After the Angelus, I peeled away from the crowds and had ravioli "alla gorgonzola" (with blue cheese), chicken breast with mushrooms, zucchini, and peppers, and a big salad which I ordered specifically because it contained fennel.  This vegetable resembles celery , but the short description of it is that it "tastes like licorice."  For dessert: pineapple.

Once one acclimates to the concentrated urban environment of Rome, one cannot help but develop a survival/comfort strategy: figuring out routes for avoiding the crowds.  Today I came up with a pretty good route for getting from my hotel to the Vatican: it involved the piazza (square) of the Quirinal Palace.  It worked on my way to the Vatican, but coming back there was a restriction of movement because Army and Navy marching bands were doing what marching bands do.

I found a laundry very close to my hotel, and I will pick up clean clothes tomorrow around noon, alleluia, alleluia!

I am quite pleased with my use of Italian.  I seem to make myself understood, and, just as important, I understand what people are saying to me!   Not bad after 17 years of non-use!

I have come to a conclusion which began to be clear to me in Israel last year.  The traveler's cheque is DEAD.  (Come to think of it, Karl Malden is dead, too.)  I exchanged some on my arrival.  There are limited opportunities to change these, and the commissions are pretty hefty.  It's far more convenient to go to a "Bancomat" and, with a debit card, cause euros galore to emerge!

Category:general -- posted at: 12:59pm CDT

Today in Rome, I spent some time in the Campidoglio or Capitoline Hill, then walked to Trastevere (the old neighborhood "across the Tiber") for lunch.  I had a backpack with laundry (the place I wanted to take it to was not open) and a couple of books.  With time, the backpack, which was not especially heavy, began to weigh on me.  On my way  back to my hotel, I visited an area of Rome especially familiar to me, as I had various paths for walking from the North American College to the Gregorian University.  The "northern," "central," and "southern" routes all cross Piazza Navona, where I lingered briefly, and only briefly, since the crowds were so great.  Once again, the weather was 70s and sunny.

You can't beat Italy for bread.  I buy so-called "Italian" loaves at Schnucks, but they don't compare to the real thing here.  There is something about the slightly burnt quality of the crust here.  I had an LOL moment at lunch today.  The bread I was given was the hollow panino which we always had at breakfast at the College and which we always called "moon rocks."   

I woke up at 9:30 am, so I am making progress in getting synchronized.  It will have to be early to bed for me tonight.  I have yet to make it to breakfast here at the hotel, and I have plenty of time for it, as it runs from 7 to 10 am!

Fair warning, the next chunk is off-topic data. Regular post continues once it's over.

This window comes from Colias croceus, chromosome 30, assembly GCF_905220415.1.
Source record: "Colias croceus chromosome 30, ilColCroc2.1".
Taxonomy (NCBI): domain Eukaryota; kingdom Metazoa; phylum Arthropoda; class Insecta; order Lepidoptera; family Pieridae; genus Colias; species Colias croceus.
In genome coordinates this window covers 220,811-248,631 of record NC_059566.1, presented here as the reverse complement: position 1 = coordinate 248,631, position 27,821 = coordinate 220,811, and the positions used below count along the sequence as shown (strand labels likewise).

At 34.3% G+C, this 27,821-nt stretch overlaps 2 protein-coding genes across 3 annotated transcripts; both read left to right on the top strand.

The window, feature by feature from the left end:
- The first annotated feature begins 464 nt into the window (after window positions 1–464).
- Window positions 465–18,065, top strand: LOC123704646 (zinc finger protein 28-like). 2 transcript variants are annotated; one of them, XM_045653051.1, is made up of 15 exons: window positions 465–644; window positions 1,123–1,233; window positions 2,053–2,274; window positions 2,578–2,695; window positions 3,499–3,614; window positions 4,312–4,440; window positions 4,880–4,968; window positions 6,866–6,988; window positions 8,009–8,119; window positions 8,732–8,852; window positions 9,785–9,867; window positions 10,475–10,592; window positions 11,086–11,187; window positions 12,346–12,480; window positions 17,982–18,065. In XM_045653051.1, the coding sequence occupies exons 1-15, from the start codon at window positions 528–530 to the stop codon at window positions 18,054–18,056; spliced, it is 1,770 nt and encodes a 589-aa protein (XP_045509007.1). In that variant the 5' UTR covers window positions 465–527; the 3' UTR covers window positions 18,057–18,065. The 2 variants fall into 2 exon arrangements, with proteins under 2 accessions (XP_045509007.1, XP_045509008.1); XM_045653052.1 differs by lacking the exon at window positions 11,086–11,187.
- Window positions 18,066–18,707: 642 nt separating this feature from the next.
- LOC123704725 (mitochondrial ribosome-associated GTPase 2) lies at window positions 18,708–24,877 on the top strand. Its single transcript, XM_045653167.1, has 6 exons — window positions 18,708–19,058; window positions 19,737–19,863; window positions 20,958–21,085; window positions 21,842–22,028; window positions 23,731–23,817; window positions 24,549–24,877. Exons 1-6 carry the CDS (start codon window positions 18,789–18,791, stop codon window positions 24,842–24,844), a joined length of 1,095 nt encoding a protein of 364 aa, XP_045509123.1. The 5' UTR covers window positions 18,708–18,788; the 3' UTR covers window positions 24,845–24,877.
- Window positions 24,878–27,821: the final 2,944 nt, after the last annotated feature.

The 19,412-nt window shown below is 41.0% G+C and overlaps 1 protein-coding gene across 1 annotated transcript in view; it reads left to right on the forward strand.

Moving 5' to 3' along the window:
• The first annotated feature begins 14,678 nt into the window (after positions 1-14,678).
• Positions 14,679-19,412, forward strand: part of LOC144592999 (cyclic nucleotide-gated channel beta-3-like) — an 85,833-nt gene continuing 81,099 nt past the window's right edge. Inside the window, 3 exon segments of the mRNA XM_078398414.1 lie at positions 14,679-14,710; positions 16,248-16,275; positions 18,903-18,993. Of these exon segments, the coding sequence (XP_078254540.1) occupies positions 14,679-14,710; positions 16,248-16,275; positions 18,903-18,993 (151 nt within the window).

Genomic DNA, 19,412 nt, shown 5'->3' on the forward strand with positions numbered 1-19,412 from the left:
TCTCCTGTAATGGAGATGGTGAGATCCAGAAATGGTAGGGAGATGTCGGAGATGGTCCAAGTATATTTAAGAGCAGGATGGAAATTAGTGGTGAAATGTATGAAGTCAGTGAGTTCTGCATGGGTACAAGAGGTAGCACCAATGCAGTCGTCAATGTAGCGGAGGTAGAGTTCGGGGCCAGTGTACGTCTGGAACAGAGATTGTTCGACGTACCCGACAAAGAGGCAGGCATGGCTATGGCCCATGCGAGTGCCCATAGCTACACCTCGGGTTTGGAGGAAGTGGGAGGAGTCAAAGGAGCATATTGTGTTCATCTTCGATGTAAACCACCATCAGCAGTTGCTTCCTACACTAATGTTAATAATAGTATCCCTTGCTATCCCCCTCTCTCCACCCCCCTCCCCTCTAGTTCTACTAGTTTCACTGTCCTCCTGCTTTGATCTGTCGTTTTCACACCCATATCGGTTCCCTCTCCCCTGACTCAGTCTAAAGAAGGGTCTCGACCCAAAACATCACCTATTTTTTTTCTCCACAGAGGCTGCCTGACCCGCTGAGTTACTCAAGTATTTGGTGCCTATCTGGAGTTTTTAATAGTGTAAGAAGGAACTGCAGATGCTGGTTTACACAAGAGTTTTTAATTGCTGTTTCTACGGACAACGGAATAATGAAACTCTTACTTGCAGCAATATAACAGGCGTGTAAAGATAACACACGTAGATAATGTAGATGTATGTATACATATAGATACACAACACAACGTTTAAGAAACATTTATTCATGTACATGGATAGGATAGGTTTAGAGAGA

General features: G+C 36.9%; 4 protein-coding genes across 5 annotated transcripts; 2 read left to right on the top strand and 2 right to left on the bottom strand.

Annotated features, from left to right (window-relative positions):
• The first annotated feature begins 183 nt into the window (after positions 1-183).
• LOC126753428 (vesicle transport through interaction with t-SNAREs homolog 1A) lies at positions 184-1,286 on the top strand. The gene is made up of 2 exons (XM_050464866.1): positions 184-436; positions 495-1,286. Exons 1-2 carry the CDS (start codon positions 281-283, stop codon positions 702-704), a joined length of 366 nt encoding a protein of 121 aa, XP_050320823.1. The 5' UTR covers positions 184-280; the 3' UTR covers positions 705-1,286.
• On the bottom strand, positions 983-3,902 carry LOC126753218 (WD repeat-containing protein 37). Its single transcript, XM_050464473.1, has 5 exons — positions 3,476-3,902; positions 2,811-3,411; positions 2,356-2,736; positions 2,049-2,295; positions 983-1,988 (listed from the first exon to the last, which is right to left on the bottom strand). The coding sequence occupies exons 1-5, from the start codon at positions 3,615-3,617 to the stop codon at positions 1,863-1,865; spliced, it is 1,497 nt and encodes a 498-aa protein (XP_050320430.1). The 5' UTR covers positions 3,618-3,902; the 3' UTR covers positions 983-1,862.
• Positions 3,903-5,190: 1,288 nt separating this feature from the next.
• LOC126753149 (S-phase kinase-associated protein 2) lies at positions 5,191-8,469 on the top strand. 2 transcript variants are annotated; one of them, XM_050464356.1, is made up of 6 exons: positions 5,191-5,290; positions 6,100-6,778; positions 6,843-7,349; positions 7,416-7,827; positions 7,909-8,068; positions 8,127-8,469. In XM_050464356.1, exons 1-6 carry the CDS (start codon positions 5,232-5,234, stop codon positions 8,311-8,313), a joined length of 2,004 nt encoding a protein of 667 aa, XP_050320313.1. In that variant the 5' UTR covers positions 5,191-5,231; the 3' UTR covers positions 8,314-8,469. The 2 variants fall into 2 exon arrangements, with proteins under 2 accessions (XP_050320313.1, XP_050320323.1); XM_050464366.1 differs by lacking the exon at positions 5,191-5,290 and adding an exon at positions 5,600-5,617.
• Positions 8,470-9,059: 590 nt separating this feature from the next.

Category:general -- posted at: 10:57am CDT

As I reported yesterday, I did resist the temptation to go immediately to sleep.  That did not keep me from sleeping till noon today.  (A tribute to how quiet this hotel is!)  Upon getting my feet in gear, I walked up to the Via Vittorio Veneto for a big lunch outdoors; then I walked in some areas which I particularly enjoyed so many years ago: the Pincio park, the Spanish Steps, and Piazza del Popolo.  The temperature is 77 degrees and it's sunny.  There was supposed to be a big demonstration here at 3:00 pm in Piazza Venezia, but I avoided that area.

Category:general -- posted at: 11:26am CDT

I arrived in Rome today and had to face down a big temptation.  I had to resist the urge to go right to bed as soon as I entered my hotel room.  The only way to adjust to the seven-hour shift is by staying on schedule with everybody else.  I did successfully get myself out of the room and into the streets.  From my hotel near the train station, I walked to my old university, the Gregorian.  I was pleased to see that the lecture halls have been updated.  It appears that they have everything for computer audio-visual stuff.  Even so, an overhead projector was very prominent.  The old coffee bar is now called "Greg Cafe."  I wandered over to the Trevi fountain (in process of restoration) and stepped briefly into the Pantheon, which is my favorite thing in Rome.  No matter how many times you've been there, you can't help but be awed by the vast space under the dome with the hole in the top.  Rome is heavy with tourists; the weather happens to be ideal.  This evening I dined outside.  

Rome is as I remember it: people and traffic and celebration of itself.  These characteristics may well have intensified since the last time I was here, seventeen years ago.

Category:general -- posted at: 12:49pm CDT